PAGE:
LIFE&STYLE

Practicing yoga in unexpected places

By Im Eun-byel
  • Published : Jun 20, 2019 - 17:17
  • Updated : Jun 20, 2019 - 17:27

Friday is a big day for yoga, as it marks the fifth International Day of Yoga.

In 2014, the UN declared June 21 the International Day of Yoga, saying that the sport could contribute to development and peace.

Celebrating the day, around 1,200 people gathered at Gwanghwamun Plaza on Sunday to practice yoga together. The massive yoga session at the center of Seoul drew attention to the thousands-year-old practice, which has lately seen a resurgence.

Boosted by a rise in its popularity, yoga classes are being held at unexpected places in Korea, including a concert hall and swimming pools.

Though it is common to practice Vinyasa flow with background music -- for example, to the tunes of Sam Smith -- classical music has not always been a part of the yoga playlist.

Still, Lotte Concert Hall’s “Rise & Shine Vinyasa Yoga with Classical Music,” held in collaboration with Lululemon Korea, saw online applications for 40 places fill up quickly, even for weekday sessions.

Violinist Lee Ji-yoon performs during a yoga class at the Lotte Concert Hall in April. (Lotte Concert Hall)

The class allows participants to practice Vinyasa flow yoga while listening to live classical music in the concert hall’s lobby or terrace. For classes in April and June, violinist Lee Ji-yoon and violist Anton Kang took the stage, respectively.

Though it is not easy to fully appreciate Bach’s Sonata No. 2 in A Minor in the middle of a fast-moving sequence, the live music does effectively kick in during “savasana” or “corpse pose,” the final relaxation pose.

Breathing to the rhythm of the music, one can truly immerse oneself in the classical music yoga practice.

If conventional yoga fails to offer a sufficient workout, yoga on water can be an option. One can practice yoga on water using a stand-up paddle board, a surf board or an aqua float as a yoga mat.

Requiring balance and strength, this kind of yoga burns a lot more calories compared to other types of yoga done on land. It also effectively strengthens the core.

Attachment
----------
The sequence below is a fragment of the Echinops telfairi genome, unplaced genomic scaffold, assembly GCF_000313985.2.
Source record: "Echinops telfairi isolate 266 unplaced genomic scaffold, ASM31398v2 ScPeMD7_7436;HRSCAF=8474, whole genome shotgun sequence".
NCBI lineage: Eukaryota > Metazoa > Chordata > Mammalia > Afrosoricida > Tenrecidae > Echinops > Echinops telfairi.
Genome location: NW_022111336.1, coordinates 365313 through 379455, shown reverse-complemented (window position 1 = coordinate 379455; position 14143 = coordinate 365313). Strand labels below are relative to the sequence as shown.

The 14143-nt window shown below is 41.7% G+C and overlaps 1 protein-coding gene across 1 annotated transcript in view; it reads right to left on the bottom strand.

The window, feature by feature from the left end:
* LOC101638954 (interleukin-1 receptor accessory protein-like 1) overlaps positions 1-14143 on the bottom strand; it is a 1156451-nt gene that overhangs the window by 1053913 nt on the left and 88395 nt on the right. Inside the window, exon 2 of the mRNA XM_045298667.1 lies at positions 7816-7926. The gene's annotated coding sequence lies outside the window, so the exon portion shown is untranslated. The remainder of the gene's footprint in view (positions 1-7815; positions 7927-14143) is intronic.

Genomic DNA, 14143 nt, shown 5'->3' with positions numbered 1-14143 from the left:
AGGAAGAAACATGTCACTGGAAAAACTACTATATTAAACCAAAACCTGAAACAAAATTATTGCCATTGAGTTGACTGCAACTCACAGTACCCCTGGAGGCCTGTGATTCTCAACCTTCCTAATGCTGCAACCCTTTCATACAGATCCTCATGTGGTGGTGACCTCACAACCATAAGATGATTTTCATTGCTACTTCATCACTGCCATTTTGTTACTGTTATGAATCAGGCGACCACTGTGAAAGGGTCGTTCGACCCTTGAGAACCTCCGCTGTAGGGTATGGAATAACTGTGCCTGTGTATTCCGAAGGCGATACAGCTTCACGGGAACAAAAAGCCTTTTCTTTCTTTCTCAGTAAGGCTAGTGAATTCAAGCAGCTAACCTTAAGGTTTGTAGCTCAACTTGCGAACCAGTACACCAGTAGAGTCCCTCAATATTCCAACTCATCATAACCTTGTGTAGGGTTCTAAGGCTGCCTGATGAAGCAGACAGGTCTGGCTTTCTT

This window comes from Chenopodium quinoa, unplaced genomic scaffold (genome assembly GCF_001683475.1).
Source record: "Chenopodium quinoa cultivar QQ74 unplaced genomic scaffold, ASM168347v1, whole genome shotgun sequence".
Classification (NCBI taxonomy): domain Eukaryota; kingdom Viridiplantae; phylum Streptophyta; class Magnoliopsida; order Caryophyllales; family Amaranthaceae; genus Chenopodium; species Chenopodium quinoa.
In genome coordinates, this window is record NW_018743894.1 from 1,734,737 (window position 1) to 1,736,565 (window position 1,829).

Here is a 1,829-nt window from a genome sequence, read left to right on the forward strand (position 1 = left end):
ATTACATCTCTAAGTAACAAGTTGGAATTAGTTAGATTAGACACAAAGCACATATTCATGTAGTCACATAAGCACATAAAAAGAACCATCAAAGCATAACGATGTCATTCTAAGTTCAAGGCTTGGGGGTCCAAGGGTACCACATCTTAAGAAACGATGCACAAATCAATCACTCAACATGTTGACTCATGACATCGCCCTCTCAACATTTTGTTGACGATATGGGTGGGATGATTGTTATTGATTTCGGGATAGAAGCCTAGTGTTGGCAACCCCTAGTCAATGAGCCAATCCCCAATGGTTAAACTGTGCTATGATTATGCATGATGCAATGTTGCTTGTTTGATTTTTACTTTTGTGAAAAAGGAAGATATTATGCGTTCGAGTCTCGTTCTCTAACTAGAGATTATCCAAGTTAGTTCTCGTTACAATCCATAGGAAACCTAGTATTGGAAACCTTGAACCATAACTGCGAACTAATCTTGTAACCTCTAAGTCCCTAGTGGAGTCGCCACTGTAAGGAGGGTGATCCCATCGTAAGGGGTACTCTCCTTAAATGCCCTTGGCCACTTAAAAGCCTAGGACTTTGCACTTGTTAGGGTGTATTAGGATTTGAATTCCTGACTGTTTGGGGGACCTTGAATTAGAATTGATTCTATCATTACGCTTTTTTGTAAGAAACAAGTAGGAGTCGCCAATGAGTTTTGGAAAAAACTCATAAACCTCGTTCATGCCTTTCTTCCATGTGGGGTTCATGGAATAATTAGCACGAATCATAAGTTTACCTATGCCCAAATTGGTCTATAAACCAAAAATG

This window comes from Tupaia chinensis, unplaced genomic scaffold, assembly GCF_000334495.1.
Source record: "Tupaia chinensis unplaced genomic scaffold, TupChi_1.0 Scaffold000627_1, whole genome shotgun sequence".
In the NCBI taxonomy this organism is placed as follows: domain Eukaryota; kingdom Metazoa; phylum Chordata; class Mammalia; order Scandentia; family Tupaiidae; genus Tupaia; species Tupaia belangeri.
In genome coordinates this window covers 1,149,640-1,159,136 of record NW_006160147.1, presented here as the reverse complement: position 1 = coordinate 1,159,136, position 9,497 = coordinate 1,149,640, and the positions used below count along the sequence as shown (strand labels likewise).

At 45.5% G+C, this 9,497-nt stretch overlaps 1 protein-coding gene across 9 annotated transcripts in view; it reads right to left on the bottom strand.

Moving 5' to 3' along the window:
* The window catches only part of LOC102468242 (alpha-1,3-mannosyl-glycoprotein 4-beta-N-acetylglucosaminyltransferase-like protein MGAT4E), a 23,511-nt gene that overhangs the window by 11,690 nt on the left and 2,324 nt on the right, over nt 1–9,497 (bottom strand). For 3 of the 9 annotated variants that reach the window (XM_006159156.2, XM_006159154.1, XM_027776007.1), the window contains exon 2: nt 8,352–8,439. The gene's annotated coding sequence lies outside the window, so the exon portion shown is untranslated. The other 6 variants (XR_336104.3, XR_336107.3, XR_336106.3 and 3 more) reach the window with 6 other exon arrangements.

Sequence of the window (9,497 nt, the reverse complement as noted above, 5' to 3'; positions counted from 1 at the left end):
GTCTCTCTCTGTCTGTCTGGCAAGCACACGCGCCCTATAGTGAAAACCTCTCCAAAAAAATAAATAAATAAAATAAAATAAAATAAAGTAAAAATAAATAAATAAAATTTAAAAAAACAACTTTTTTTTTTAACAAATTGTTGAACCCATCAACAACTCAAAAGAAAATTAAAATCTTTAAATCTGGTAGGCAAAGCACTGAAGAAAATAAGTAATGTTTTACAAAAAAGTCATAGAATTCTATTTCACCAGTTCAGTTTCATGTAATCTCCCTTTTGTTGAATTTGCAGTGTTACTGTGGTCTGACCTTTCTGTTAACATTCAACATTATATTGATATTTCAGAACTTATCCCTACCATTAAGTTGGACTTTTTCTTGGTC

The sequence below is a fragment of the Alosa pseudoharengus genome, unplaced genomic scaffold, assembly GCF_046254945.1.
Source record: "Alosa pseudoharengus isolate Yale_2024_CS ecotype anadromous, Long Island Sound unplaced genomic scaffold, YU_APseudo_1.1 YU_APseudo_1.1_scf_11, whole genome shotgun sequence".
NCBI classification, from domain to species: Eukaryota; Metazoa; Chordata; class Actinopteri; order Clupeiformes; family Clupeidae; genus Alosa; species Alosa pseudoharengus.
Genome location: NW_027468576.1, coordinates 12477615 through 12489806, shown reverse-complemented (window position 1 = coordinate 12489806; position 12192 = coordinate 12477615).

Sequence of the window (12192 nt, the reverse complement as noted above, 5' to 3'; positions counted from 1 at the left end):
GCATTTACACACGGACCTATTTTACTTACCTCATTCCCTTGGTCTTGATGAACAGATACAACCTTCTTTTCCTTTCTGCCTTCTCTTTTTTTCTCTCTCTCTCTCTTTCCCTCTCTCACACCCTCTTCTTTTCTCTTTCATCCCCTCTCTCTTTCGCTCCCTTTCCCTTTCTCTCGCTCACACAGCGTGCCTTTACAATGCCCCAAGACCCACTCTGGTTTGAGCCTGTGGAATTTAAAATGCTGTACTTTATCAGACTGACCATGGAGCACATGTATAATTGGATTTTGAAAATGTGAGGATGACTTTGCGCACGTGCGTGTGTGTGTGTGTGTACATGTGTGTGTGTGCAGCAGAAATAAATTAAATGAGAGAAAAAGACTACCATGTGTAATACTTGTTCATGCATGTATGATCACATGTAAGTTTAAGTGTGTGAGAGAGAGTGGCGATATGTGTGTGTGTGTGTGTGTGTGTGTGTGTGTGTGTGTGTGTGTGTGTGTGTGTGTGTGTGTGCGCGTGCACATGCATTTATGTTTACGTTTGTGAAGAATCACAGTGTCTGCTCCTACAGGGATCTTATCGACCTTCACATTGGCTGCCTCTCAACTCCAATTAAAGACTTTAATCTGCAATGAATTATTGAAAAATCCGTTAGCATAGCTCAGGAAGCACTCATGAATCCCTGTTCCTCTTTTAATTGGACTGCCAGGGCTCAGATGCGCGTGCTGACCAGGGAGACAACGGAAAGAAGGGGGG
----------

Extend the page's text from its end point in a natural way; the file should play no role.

Yoga is practiced on an aqua float at Hidden Cliff Hotel & Nature on Jeju Island (Im Eun-byel / The Korea Herald)

Hidden Cliff Hotel & Nature in Jeju Island operates aqua float yoga classes every day for guests during the vacation season. In the early morning, the hotel installs aqua floats at its outdoor swimming pool, allowing guests to practice yoga sequences under the guidance of an instructor.

The important thing to keep in mind while doing yoga on water is to take one’s mind off of the possibility of falling into the water, instructor Kim Binna tells the class. If “not falling into the water” becomes the goal of the practice, it is impossible to focus on the sequence.

In Seoul, there are yoga institutions that offer yoga classes at swimming pools. For those who want to feel the natural flow of water, the Han River is a popular venue for yoga practices involving water in the summer.

Hanok, or traditional Korean buildings, offer another unique place for yoga. Though there may be no novelty in the yoga sequence, practicing in a traditional building may add an element of unfamiliarity.

Practicing yoga at art galleries is also trendy at the moment. Participants can enjoy artwork while doing yoga. The open space is usually vacant at night and can be turned into a spot for private yoga sessions. 

A Yoga instructor practices yoga at Coex Aquarium (Coex Aquarium)

Last October, Coex Aquarium held an event that allowed visitors to do yoga surrounded by aquatic life.

These yoga practices are mostly one-time events appropriate for those with yoga experience. Though the classes welcome beginners, it can be challenging for them to follow the instructions in the unique yet sometimes distracting settings. Such classes are also frequented by yoga instructors looking for new experiences.

(silverstar@heraldcorp.com)